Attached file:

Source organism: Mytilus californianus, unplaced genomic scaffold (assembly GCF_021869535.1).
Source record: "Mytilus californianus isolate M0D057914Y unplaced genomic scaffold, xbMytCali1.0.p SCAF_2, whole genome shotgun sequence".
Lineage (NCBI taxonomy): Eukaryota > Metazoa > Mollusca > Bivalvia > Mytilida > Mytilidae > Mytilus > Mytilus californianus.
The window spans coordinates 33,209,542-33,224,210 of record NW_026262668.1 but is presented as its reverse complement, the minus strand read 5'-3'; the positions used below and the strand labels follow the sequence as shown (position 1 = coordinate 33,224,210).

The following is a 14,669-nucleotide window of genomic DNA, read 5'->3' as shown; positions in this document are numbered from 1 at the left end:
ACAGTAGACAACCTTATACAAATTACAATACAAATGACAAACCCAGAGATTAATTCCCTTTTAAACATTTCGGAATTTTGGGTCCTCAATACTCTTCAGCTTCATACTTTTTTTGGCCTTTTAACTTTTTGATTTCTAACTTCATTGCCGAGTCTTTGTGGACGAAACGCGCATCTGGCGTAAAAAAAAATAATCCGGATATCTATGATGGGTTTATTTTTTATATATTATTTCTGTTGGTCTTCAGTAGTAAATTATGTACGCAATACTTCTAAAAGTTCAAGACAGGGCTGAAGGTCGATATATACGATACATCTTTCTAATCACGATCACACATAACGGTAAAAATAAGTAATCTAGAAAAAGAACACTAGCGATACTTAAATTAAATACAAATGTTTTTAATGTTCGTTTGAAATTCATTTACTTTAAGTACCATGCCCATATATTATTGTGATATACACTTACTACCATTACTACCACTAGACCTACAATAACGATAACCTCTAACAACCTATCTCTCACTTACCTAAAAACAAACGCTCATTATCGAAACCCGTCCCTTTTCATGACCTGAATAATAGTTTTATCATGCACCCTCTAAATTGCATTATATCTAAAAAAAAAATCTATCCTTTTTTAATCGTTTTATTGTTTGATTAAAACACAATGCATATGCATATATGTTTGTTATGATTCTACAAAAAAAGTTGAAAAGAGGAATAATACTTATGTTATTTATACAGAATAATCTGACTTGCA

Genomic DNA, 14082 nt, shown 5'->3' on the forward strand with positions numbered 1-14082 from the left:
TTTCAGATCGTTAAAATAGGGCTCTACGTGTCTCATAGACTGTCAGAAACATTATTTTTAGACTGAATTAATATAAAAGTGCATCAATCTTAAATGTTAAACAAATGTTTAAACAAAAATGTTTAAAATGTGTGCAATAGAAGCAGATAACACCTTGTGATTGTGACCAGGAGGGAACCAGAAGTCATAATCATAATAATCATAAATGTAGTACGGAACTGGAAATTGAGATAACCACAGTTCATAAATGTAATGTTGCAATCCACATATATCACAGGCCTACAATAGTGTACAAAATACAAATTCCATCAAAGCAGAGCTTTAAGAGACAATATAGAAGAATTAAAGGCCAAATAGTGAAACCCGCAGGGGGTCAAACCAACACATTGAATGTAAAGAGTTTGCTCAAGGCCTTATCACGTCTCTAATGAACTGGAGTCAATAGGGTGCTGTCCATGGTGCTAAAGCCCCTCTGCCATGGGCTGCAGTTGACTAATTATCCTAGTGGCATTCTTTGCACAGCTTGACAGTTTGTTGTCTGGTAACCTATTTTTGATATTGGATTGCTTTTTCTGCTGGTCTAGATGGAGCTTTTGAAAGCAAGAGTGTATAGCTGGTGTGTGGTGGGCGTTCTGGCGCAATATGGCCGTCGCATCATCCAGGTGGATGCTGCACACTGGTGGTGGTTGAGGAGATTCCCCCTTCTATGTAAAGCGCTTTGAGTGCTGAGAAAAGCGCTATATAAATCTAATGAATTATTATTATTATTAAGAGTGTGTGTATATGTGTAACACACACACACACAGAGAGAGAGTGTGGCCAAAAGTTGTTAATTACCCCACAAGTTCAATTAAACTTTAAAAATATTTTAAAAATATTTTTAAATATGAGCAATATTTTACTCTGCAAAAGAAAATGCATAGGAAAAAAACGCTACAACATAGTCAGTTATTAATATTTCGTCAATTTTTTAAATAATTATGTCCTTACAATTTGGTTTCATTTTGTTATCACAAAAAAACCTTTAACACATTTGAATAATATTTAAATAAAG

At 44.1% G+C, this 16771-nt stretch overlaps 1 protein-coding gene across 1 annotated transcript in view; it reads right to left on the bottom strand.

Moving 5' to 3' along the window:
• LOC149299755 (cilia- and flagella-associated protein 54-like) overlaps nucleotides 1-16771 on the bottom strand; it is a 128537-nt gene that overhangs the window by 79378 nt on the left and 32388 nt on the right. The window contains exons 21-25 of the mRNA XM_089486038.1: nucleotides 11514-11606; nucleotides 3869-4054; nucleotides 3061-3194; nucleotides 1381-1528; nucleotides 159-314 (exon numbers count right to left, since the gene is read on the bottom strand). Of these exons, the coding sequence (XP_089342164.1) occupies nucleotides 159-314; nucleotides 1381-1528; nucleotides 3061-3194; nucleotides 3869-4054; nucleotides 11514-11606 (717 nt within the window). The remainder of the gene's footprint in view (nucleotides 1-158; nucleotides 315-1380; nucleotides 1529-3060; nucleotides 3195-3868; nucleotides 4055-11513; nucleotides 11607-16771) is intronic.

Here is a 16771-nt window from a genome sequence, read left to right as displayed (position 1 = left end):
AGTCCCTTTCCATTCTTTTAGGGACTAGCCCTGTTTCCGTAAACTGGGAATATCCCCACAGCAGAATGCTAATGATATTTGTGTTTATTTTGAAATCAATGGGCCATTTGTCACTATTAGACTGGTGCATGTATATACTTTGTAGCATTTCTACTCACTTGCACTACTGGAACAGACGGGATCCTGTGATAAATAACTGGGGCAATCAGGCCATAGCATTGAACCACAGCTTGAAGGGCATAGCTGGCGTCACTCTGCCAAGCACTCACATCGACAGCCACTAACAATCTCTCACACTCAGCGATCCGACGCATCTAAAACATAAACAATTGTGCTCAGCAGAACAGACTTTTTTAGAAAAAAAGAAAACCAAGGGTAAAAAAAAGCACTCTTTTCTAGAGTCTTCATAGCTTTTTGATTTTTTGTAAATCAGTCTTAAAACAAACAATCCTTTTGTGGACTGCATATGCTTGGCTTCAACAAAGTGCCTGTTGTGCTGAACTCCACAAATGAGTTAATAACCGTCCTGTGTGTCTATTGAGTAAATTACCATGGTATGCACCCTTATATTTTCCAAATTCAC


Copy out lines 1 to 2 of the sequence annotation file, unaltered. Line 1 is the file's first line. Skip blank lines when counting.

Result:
Source organism: Mytilus californianus, unplaced genomic scaffold (assembly GCF_021869535.1).
Source record: "Mytilus californianus isolate M0D057914Y unplaced genomic scaffold, xbMytCali1.0.p SCAF_2, whole genome shotgun sequence".